Covid: Europe region faces 700,000 more deaths by March – WHO

Some residents at Adeiso in the Eastern Region have described the introduction of the E-levy on electronic transactions including mobile services as pure wickedness.

According to them, the introduction of the levy shows that the government is insensitive and does not care about the living conditions of the people.

Speaking on Nyankonton Mu Nsem on Rainbow Radio 87.5Fm, several of the residents noted that the levy would worsen their plight.

The 1.75 percent levy will be imposed on transactions covering mobile money payments, bank transfers, merchant payments, and inward remittances.

The Finance Minister, Ken Ofori-Atta, who disclosed this during the presentation of the 2021 Budget Statement, said the levy is aimed at enhancing financial inclusion and protecting the vulnerable.

If approved, the levy will be waived for transactions that amount to GHS 100 or less in a day, or approximately GHS 3,000 per month.

The government says portions of revenue collected from the levy will be used to support entrepreneurship, youth employment, cybersecurity, digital, and road infrastructure among others.

It is the expectation of the government, that the implementation of the new policy will come into force effective January 1, 2022, if the appropriation is passed.

However, the residents believe the levy has been introduced to fleece them.

The majority of them have decided to stop using momo transactions if it is approved.

They will rather prefer to travel and hand over the money to the persons they are sending the money to.

“It is useless and insensitive. The levy is not a wise decision and I will stop using momo transactions,” a resident said.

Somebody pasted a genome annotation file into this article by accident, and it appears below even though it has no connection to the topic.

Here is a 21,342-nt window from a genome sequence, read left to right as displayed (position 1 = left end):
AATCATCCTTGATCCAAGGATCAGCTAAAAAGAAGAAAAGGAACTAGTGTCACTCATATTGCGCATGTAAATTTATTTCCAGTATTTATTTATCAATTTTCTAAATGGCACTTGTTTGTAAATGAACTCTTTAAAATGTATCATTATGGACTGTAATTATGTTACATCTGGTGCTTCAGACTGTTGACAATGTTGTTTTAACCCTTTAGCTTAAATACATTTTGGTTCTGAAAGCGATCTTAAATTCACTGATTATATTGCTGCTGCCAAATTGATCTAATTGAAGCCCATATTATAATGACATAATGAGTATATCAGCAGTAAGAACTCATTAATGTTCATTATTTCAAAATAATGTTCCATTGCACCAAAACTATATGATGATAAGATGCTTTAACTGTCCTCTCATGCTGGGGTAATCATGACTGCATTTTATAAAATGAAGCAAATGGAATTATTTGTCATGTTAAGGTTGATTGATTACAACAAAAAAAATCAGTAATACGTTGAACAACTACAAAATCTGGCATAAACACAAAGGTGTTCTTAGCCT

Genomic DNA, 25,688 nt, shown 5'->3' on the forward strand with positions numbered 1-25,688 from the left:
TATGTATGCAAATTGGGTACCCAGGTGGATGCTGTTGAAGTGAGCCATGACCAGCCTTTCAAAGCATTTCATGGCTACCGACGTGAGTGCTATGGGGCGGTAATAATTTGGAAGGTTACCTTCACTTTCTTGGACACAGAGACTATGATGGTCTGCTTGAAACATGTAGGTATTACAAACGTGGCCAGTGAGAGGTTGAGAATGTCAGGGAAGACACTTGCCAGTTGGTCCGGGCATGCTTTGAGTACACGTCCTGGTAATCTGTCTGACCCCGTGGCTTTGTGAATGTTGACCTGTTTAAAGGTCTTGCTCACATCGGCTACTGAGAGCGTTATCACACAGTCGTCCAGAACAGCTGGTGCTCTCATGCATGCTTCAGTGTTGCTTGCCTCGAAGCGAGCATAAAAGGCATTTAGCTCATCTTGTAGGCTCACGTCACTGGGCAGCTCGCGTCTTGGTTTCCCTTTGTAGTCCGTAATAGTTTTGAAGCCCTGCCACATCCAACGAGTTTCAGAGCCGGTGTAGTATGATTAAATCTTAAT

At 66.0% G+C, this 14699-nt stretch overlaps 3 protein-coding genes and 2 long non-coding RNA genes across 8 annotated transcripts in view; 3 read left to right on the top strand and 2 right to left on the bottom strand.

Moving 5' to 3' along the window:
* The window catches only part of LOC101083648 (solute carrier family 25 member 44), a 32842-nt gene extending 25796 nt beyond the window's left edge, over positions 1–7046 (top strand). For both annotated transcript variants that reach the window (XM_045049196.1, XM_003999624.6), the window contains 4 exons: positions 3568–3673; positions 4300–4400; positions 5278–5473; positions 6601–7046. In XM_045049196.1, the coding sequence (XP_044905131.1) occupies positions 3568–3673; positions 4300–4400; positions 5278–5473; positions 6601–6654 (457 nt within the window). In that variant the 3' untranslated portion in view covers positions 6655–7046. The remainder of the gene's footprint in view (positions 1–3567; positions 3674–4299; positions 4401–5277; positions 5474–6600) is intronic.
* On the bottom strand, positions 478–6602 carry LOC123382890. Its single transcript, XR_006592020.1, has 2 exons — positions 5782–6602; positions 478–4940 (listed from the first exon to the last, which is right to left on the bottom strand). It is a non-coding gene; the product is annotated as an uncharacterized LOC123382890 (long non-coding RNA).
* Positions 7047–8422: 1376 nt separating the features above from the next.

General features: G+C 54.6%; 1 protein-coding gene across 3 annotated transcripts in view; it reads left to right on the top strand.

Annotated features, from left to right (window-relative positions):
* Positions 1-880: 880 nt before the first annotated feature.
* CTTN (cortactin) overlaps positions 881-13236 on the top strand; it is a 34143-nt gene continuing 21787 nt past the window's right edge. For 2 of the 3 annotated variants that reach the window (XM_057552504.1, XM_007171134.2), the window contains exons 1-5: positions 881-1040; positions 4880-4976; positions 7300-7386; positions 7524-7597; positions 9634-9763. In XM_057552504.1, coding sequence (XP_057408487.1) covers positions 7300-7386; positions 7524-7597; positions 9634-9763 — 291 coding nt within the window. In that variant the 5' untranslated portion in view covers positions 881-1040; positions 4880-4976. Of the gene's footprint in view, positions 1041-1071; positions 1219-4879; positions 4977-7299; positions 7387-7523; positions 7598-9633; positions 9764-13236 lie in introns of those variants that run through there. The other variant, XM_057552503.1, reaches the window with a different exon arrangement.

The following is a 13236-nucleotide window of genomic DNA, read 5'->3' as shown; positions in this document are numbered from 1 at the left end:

Another said, “the levy is pure wickedness. The NPP has disappointed Ghanaians. I feel ashamed for voting for them and I can no longer feel proud in giving them the chance. To given”.

Meanwhile, some others have supported the levy but want the money generated to be accounted for.

To them, if the revenue generated is used for the purposes for which they were collected, then they have no problem.

” If the money is put to good use, then we have no problem because we have to pay tax for the country to develop. But in most cases, the leaders don’t account to the people,” another resident said.

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A number of countries – including France, Germany and Greece – could also soon make booster jabs a requirement for their citizens to be considered fully vaccinated.

But several countries have seen fierce protests against new measures. The Netherlands saw several nights of rioting over a partial lockdown.

In its assessment, the WHO warned Covid was the top cause of death in its Europe region.

“Cumulative reported deaths are projected to reach over 2.2 million by spring next year, based on current trends,” the WHO said on Tuesday.

Confirmed Covid-related deaths recently doubled to almost 4,200 a day, it added.

In Russia alone, the daily death toll has been recently topping 1,200.

A high number of unvaccinated people and the prevalence of the Delta variant in some countries were key factors behind high transmission rates in the Europe region, the WHO said.

The WHO Europe director, Dr Hans Kluge, urged those who were still unvaccinated to get the jab.

“All of us have the opportunity and responsibility to help avert unnecessary tragedy and loss of life, and limit further disruption to society and businesses over this winter season,” he said.

As well as European nations, the WHO also considers Israel and ex-Soviet states like Tajikistan and Uzbekistan as making up the region.

By: Rainbowradioonline.com/Ghana

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